Baldwin saw his race lynched, beaten, and emotionally tormented, alongside white America’s indifference towards this social problem. He witnessed firsthand the shortcomings of his country. Meanwhile, his father obfuscated this intense reality, which likely paralleled a similarly hidden reality of white people his age whose parents repeatedly eluded such inequalities because it was easier than facing them head-on.
For Baldwin, trouncing social injustice requires the white man’s knowledge of how to love the Negro, to love one must suffer reality by facing their fears of experiencing the wicked and unknown. Ironically, the only wicked and unknown is that of the white man’s private fears and longings projected onto the Negro, fear of the
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No longer would white people have to look away from the Negro (Baldwin, 30). To accomplish this, he must consent to “become black himself, to become part of that suffering and dancing country” (Baldwin, 96). One cannot give until giving oneself, risk giving freedom by setting free the Negro (Negro, 86). On the other hand, if “we persist in thinking of ourselves as one, we condemn ourselves, with the truly white nations, to sterility and decay, whereas if we could accept ourselves as we are, we might bring new life to the Western achievements, and transform them (Baldwin, 93-94).” There is a limit to the number of blacks that white people may imprison; the existing course is unsustainable (Baldwin, 103). The cost of this paradigm shift comes at the unconditional freedom of the Negro; after many years of subjection to social injustice, the Negro must now be embraced at all costs (Baldwin, 94). But the white man cannot effect such immense change in America’s social and political structure.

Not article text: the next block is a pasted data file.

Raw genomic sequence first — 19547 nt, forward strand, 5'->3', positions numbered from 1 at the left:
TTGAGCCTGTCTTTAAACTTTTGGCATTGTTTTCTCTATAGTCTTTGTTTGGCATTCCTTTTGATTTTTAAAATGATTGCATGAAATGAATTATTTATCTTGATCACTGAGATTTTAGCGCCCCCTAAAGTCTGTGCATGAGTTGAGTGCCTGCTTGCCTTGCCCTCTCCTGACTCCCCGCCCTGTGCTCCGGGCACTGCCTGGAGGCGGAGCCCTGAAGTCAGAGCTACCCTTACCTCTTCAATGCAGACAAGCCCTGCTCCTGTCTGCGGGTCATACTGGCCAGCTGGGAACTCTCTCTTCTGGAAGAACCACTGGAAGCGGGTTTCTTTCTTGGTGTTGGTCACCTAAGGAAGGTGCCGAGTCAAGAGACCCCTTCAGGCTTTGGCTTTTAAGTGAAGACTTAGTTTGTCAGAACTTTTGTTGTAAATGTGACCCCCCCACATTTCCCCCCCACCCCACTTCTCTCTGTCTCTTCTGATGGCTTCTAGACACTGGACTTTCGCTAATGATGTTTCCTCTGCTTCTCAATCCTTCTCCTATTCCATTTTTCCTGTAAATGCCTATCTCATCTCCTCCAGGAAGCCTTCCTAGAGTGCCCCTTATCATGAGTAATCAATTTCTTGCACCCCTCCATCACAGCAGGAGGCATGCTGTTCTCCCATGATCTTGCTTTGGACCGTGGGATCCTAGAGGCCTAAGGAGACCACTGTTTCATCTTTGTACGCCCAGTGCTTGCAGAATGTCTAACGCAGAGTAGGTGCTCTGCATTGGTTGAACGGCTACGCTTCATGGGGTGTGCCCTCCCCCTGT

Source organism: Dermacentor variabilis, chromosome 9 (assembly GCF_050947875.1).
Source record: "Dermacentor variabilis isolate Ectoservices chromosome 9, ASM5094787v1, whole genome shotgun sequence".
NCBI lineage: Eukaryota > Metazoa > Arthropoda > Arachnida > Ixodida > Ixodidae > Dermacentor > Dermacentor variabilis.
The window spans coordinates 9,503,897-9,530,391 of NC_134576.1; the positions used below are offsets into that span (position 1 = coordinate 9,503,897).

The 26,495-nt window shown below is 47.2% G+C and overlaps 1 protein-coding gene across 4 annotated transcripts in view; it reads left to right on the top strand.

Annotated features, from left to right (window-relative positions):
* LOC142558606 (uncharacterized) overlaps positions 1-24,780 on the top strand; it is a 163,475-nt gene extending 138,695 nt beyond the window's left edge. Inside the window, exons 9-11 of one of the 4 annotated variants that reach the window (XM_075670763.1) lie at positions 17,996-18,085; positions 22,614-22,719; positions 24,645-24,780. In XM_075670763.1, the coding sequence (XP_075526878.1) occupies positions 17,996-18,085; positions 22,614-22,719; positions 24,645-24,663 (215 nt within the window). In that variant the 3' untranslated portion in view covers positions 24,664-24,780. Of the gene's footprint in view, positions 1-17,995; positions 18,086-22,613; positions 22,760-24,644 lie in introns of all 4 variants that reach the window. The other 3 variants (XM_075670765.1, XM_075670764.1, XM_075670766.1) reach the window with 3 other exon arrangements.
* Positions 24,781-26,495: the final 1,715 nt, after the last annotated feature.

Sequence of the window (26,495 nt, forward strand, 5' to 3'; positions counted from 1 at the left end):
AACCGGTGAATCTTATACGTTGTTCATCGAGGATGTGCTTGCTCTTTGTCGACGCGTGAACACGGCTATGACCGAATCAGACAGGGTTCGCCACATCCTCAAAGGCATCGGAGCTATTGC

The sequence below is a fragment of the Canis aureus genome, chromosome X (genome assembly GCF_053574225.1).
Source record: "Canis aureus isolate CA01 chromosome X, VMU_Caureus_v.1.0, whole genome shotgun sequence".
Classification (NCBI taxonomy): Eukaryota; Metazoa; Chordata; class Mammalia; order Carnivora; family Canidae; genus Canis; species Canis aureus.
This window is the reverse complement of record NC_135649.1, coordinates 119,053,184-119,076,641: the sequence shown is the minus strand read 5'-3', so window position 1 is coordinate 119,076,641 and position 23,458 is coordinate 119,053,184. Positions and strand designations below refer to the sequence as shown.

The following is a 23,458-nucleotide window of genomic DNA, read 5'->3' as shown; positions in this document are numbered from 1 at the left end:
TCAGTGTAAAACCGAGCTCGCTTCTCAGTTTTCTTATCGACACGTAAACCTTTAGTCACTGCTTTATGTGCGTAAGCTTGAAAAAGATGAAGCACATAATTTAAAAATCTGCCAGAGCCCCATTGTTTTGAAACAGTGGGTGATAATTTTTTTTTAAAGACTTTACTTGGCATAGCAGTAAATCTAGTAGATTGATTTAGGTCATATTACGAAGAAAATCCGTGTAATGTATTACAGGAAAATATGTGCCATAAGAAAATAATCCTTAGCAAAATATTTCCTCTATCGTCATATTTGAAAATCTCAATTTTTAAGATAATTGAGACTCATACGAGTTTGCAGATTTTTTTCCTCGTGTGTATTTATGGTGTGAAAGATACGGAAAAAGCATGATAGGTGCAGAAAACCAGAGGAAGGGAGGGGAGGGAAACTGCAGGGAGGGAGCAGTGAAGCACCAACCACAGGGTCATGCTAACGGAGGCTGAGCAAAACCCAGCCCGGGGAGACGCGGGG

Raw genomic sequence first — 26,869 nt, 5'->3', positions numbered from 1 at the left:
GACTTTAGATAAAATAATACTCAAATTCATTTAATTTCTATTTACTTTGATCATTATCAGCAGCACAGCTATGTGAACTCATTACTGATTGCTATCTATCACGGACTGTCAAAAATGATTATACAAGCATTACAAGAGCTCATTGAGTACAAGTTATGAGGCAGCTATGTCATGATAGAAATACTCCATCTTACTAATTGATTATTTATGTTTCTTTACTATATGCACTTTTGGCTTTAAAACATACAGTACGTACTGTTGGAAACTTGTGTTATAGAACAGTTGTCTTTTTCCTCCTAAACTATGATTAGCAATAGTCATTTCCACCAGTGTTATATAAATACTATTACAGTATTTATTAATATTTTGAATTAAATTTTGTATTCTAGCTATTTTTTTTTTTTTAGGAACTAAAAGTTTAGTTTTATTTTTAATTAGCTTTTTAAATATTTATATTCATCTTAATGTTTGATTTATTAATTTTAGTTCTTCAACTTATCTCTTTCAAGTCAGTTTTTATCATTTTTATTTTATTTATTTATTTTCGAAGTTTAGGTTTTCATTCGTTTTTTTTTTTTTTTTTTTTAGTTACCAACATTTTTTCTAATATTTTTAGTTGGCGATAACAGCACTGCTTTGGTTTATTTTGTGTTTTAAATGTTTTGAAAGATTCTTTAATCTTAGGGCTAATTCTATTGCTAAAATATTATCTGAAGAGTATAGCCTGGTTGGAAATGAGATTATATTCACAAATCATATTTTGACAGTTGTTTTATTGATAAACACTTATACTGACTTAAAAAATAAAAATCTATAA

With that being said, it is up to the Negro to negotiate, as nobly as possible, a path to freedom for the sake of his descendants (Baldwin, 92). The Negro has a history of persisting through struggle, found barring yet another door to white people’s “spiritual and social ease. And though he is capable of precipitating chaos and ruining the American dream, such altercations would not be conducive to a successful outcome (Baldwin, 88).
Blacks may well charge this